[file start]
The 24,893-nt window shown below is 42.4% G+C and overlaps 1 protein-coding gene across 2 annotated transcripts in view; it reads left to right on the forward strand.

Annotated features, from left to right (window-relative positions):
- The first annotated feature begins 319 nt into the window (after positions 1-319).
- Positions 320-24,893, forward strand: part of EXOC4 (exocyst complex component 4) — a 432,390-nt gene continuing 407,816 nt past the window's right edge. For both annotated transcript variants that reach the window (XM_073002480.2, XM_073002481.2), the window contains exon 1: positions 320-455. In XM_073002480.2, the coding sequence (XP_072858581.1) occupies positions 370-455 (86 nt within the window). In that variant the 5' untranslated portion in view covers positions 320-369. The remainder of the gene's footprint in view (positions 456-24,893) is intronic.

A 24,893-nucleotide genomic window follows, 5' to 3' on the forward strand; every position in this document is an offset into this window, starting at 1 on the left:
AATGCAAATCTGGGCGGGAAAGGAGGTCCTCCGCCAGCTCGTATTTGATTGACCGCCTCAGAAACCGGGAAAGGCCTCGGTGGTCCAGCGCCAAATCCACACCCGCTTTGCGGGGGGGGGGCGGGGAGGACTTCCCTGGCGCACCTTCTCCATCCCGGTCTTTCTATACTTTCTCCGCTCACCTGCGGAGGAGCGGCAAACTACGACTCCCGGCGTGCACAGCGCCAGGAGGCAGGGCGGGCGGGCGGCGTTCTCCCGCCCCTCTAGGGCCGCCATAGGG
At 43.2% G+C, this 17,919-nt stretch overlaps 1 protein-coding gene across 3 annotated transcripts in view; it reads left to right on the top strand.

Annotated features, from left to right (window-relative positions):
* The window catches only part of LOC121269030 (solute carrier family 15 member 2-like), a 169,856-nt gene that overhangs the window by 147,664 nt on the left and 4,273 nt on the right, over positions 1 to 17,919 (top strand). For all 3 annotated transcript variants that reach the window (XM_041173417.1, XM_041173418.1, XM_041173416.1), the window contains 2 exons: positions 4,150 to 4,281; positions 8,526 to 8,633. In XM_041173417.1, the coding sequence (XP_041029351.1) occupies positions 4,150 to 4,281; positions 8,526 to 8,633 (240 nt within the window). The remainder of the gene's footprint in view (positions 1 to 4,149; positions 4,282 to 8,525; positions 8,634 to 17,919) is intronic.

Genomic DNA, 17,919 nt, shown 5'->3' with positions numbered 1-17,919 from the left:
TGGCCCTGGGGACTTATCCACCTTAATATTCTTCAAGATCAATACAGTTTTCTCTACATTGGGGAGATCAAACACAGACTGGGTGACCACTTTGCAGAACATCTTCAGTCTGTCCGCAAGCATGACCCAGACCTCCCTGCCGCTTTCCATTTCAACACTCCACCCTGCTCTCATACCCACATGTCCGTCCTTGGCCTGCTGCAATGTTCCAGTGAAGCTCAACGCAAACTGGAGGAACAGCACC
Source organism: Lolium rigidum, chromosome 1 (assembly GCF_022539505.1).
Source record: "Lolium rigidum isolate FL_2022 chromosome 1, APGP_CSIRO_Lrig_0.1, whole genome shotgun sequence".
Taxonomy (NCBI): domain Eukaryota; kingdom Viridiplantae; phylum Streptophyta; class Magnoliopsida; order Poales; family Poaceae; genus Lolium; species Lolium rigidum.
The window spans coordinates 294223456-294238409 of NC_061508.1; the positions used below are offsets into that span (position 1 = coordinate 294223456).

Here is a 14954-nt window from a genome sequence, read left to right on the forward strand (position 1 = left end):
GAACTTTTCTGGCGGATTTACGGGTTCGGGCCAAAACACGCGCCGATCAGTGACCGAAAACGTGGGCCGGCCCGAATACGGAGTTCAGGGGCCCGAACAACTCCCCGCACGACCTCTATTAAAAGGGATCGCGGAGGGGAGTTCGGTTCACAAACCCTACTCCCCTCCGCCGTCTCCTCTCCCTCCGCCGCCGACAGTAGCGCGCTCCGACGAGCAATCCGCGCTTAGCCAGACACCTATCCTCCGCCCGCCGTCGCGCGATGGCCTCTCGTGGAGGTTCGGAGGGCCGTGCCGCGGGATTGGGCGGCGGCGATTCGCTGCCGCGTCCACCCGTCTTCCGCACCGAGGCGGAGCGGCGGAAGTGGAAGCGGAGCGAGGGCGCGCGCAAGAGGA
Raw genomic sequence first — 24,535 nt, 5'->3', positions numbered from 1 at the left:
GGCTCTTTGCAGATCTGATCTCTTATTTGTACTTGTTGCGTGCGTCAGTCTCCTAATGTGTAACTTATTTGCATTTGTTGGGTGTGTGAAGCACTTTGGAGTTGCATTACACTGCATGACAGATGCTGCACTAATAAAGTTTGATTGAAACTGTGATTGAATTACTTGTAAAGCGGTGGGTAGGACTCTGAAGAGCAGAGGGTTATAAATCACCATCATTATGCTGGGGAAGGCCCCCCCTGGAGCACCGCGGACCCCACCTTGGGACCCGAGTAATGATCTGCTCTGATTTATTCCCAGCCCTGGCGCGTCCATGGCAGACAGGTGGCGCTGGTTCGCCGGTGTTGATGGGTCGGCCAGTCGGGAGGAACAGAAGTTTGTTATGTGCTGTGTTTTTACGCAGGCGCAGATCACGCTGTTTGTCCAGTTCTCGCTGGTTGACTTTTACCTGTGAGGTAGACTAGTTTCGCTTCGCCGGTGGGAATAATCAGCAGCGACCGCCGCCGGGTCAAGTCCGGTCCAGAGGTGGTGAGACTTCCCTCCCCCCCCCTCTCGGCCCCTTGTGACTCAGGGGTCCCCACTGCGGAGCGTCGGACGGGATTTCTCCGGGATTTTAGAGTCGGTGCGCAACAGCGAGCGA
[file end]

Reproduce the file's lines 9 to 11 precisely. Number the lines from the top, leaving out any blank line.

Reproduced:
* The window catches only part of LOC121269030 (solute carrier family 15 member 2-like), a 169,856-nt gene that overhangs the window by 147,664 nt on the left and 4,273 nt on the right, over positions 1 to 17,919 (top strand). For all 3 annotated transcript variants that reach the window (XM_041173417.1, XM_041173418.1, XM_041173416.1), the window contains 2 exons: positions 4,150 to 4,281; positions 8,526 to 8,633. In XM_041173417.1, the coding sequence (XP_041029351.1) occupies positions 4,150 to 4,281; positions 8,526 to 8,633 (240 nt within the window). The remainder of the gene's footprint in view (positions 1 to 4,149; positions 4,282 to 8,525; positions 8,634 to 17,919) is intronic.

Genomic DNA, 17,919 nt, shown 5'->3' with positions numbered 1-17,919 from the left:
TGGCCCTGGGGACTTATCCACCTTAATATTCTTCAAGATCAATACAGTTTTCTCTACATTGGGGAGATCAAACACAGACTGGGTGACCACTTTGCAGAACATCTTCAGTCTGTCCGCAAGCATGACCCAGACCTCCCTGCCGCTTTCCATTTCAACACTCCACCCTGCTCTCATACCCACATGTCCGTCCTTGGCCTGCTGCAATGTTCCAGTGAAGCTCAACGCAAACTGGAGGAACAGCACC